The bitterly cold climate of the Canadian North, where winter temperatures in some areas can fall as low as -40°C, shaped every aspect of life. The founding people – the Inuit – used local, natural materials to develop many things. Animal bones were turned into tools, animal skin became clothing, and snow and ice were used as building materials for shelters such as igloos. It is likely that Inuit women invented or improved upon many technologies used in cooking, skin tanning and clothing production since they generally performed these tasks.
The invention of the parka ensured survival in the Arctic. The traditional parka always had a hood and was made of either sealskin or caribou hide. Women’s parkas had larger hoods than men’s because they used the hood as a baby carrier! This style of parka is called amauti.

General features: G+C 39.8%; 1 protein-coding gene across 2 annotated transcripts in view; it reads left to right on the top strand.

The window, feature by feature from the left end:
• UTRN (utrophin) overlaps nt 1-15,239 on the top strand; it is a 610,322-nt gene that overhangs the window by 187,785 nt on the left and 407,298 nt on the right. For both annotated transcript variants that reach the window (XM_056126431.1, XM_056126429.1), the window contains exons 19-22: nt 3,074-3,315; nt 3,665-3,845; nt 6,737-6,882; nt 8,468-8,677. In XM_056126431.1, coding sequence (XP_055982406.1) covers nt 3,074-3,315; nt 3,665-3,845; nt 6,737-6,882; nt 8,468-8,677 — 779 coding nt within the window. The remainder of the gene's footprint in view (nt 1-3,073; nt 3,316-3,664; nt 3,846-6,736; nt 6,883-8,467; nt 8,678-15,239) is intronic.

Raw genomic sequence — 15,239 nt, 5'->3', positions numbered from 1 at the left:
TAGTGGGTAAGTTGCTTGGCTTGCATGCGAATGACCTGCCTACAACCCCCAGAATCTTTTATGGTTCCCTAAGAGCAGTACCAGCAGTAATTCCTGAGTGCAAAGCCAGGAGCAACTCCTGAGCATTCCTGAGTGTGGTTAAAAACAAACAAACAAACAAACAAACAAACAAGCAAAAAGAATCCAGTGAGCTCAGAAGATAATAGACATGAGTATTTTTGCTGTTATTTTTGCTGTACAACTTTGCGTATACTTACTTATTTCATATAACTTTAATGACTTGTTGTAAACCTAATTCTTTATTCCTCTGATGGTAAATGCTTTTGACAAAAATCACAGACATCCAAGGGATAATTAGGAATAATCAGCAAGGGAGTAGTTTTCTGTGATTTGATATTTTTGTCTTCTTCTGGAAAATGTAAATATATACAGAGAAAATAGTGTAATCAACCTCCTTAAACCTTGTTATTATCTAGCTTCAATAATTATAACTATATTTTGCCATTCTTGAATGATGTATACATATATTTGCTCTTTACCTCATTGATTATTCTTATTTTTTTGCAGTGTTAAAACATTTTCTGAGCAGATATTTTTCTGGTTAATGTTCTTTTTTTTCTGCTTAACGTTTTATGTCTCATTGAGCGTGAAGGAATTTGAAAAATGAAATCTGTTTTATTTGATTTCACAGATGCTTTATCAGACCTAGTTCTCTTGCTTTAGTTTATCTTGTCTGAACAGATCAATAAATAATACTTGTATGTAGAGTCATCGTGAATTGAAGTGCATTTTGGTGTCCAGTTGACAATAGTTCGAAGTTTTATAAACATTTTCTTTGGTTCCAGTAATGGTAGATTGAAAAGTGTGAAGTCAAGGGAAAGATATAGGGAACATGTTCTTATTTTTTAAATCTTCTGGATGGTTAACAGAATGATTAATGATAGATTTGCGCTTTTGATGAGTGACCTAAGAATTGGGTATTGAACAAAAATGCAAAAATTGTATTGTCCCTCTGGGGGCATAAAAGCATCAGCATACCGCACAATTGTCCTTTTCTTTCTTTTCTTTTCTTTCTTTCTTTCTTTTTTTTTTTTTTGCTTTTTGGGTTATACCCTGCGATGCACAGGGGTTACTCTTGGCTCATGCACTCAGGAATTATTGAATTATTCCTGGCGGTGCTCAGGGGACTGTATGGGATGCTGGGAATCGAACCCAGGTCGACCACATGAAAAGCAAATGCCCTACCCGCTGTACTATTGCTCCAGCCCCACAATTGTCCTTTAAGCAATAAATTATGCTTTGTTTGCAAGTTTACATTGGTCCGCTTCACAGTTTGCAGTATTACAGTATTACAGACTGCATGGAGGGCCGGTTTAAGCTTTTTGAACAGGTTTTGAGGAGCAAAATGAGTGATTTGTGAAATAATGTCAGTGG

The original animal skin covered kayaks were long, narrow, covered boats that were used to hunt seals and walruses across the frigid arctic waters. These early boats used seal bladders filled with air to make them buoyant and nearly unsinkable. The outer surface was covered in whale fat to make the kayak waterproof.
The first toboggans were used by hunters to carry furs and meat back home after the hunt over snow and ice. The Inuit used whale bone to make the toboggans since wood was generally not available. Tribes from the south such as the Cree used strips of hickory, ash, or maple in the construction of their toboggans.